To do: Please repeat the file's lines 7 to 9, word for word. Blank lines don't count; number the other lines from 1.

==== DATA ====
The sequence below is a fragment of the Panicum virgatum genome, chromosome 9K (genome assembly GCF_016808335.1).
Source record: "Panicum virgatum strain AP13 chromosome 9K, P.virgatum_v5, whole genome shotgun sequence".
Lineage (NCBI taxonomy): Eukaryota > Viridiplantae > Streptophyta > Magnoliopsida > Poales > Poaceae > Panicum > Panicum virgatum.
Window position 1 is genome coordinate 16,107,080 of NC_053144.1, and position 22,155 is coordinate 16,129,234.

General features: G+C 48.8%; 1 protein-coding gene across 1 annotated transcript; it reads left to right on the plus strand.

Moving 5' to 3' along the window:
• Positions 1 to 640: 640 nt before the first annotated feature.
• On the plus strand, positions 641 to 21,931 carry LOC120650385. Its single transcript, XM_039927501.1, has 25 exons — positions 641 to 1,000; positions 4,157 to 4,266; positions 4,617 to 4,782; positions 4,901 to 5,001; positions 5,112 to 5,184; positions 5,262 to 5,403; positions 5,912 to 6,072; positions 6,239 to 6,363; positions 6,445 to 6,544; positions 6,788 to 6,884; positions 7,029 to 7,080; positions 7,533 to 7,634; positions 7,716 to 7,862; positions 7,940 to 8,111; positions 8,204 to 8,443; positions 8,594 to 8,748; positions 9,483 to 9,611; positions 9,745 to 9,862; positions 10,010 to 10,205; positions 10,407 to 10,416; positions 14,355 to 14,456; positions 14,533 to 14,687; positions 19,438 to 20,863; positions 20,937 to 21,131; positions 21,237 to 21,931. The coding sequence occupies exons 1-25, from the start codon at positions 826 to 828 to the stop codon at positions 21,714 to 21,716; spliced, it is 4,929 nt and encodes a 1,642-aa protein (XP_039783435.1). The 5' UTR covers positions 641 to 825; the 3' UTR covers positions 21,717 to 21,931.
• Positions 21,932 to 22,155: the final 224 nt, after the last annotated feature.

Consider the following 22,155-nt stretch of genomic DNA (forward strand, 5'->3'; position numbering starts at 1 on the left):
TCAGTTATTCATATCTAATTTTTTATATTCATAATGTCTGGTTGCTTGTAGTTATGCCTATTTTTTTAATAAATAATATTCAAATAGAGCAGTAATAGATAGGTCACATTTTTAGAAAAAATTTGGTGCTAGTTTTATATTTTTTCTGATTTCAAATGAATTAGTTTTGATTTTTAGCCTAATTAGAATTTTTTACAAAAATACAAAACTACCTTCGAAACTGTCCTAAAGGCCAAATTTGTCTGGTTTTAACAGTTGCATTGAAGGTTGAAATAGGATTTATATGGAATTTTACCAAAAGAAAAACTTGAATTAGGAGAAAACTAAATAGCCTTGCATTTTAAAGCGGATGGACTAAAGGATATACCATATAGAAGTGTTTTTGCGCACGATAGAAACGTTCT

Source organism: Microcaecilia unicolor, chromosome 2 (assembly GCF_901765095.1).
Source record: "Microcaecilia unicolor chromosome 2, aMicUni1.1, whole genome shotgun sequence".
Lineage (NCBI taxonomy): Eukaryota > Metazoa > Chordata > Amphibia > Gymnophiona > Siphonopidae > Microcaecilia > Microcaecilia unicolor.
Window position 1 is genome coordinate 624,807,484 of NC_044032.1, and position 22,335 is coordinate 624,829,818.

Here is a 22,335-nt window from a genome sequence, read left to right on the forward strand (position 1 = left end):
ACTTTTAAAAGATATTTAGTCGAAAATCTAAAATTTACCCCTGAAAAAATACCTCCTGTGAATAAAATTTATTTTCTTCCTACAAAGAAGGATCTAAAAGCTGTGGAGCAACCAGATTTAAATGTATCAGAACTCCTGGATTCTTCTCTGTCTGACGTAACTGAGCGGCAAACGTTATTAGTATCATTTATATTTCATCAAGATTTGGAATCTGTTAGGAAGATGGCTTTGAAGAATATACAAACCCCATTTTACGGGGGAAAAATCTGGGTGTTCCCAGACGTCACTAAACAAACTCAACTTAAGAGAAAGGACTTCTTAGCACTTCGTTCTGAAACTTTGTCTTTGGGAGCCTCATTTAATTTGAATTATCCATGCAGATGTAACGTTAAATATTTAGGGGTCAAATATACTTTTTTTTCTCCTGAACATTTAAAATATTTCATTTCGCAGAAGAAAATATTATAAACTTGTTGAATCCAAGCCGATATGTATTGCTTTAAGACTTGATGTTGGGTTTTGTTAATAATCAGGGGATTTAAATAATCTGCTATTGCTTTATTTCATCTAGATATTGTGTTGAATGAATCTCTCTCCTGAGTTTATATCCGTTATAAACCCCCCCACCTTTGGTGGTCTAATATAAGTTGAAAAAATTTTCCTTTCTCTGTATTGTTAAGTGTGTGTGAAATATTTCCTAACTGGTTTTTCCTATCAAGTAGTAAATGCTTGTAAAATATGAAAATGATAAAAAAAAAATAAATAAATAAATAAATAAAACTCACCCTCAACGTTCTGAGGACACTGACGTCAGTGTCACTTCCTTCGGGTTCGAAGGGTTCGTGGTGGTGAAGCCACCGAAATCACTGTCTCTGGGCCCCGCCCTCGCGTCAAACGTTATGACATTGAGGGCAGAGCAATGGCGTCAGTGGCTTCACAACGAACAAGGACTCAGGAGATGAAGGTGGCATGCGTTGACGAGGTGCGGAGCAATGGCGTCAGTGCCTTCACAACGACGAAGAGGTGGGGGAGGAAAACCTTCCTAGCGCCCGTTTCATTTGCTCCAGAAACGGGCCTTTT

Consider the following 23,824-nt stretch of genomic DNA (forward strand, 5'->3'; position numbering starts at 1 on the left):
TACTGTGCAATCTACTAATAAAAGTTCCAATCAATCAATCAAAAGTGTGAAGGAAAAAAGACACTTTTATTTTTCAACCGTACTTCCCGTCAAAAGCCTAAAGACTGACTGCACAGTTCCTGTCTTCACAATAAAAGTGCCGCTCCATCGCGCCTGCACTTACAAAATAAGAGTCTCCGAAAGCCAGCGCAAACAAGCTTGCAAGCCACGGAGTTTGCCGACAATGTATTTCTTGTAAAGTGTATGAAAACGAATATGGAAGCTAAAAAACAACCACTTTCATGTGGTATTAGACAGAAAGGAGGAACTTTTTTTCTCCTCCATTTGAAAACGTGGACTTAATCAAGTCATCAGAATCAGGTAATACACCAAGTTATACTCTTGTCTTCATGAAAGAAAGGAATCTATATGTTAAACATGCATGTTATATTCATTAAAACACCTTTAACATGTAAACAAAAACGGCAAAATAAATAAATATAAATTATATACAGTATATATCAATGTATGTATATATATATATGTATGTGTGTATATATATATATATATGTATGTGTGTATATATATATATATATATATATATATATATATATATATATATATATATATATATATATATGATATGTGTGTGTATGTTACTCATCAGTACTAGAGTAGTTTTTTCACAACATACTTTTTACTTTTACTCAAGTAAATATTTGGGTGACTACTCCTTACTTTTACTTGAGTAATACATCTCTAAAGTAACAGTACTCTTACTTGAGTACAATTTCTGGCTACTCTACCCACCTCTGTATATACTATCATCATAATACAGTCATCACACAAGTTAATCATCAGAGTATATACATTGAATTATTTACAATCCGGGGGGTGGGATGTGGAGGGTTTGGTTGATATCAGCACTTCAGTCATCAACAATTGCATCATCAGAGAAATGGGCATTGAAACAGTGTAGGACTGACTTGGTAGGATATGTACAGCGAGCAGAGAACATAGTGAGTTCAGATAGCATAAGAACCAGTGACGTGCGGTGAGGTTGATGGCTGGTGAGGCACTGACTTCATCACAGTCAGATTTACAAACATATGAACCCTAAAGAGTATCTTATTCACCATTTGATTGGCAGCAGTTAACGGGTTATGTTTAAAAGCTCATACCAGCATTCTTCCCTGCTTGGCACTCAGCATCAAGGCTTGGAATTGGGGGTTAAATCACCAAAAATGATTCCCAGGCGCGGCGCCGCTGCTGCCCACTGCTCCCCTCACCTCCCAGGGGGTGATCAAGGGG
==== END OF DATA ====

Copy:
• Positions 1 to 640: 640 nt before the first annotated feature.
• On the plus strand, positions 641 to 21,931 carry LOC120650385. Its single transcript, XM_039927501.1, has 25 exons — positions 641 to 1,000; positions 4,157 to 4,266; positions 4,617 to 4,782; positions 4,901 to 5,001; positions 5,112 to 5,184; positions 5,262 to 5,403; positions 5,912 to 6,072; positions 6,239 to 6,363; positions 6,445 to 6,544; positions 6,788 to 6,884; positions 7,029 to 7,080; positions 7,533 to 7,634; positions 7,716 to 7,862; positions 7,940 to 8,111; positions 8,204 to 8,443; positions 8,594 to 8,748; positions 9,483 to 9,611; positions 9,745 to 9,862; positions 10,010 to 10,205; positions 10,407 to 10,416; positions 14,355 to 14,456; positions 14,533 to 14,687; positions 19,438 to 20,863; positions 20,937 to 21,131; positions 21,237 to 21,931. The coding sequence occupies exons 1-25, from the start codon at positions 826 to 828 to the stop codon at positions 21,714 to 21,716; spliced, it is 4,929 nt and encodes a 1,642-aa protein (XP_039783435.1). The 5' UTR covers positions 641 to 825; the 3' UTR covers positions 21,717 to 21,931.
• Positions 21,932 to 22,155: the final 224 nt, after the last annotated feature.